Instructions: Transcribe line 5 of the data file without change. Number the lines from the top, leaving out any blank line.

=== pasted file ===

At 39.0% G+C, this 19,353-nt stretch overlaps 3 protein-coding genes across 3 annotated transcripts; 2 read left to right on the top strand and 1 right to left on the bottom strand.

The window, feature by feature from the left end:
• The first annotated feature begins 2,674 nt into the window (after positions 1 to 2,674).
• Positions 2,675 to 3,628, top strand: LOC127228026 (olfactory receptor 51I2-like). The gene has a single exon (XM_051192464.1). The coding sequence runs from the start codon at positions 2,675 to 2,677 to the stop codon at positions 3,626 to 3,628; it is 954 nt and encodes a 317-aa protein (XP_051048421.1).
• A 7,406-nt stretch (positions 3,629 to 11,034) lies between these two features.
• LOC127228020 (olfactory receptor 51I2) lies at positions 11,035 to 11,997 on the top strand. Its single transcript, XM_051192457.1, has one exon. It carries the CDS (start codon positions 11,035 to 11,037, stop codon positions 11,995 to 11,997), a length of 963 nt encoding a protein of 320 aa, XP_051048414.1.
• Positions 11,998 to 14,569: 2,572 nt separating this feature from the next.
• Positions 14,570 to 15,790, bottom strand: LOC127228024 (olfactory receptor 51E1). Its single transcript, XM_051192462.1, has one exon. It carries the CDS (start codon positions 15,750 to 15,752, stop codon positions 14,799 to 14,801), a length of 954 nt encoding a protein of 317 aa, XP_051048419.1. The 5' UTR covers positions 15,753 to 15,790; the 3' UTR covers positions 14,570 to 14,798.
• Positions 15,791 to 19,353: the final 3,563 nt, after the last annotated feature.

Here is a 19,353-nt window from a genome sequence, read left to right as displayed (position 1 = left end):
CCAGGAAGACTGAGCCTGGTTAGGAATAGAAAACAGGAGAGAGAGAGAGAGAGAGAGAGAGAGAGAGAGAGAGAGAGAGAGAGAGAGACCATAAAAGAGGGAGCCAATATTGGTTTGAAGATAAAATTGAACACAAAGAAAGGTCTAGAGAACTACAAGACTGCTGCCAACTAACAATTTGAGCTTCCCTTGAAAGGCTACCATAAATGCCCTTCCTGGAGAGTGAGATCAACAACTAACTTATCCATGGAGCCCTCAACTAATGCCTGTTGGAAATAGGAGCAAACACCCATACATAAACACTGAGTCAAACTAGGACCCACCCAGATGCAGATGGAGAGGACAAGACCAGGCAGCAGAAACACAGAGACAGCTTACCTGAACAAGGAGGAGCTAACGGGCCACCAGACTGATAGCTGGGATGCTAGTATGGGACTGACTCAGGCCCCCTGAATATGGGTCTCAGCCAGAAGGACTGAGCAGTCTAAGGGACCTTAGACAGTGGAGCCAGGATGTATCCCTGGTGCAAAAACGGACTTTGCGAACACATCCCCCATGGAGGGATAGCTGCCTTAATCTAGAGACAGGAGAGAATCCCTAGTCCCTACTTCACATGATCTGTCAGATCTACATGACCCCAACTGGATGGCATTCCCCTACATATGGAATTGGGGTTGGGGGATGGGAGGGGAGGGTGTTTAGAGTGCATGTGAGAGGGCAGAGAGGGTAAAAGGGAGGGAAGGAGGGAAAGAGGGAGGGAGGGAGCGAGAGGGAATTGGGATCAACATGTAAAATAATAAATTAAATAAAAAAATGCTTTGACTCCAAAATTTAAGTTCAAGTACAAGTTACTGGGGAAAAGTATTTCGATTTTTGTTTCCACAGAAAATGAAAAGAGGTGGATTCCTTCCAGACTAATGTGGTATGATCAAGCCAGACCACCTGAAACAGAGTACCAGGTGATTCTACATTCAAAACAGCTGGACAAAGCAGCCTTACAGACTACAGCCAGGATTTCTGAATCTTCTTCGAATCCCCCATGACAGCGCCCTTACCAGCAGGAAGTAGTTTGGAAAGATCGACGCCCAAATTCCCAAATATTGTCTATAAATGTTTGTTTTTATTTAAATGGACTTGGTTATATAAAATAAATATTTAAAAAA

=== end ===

• A 7,406-nt stretch (positions 3,629 to 11,034) lies between these two features.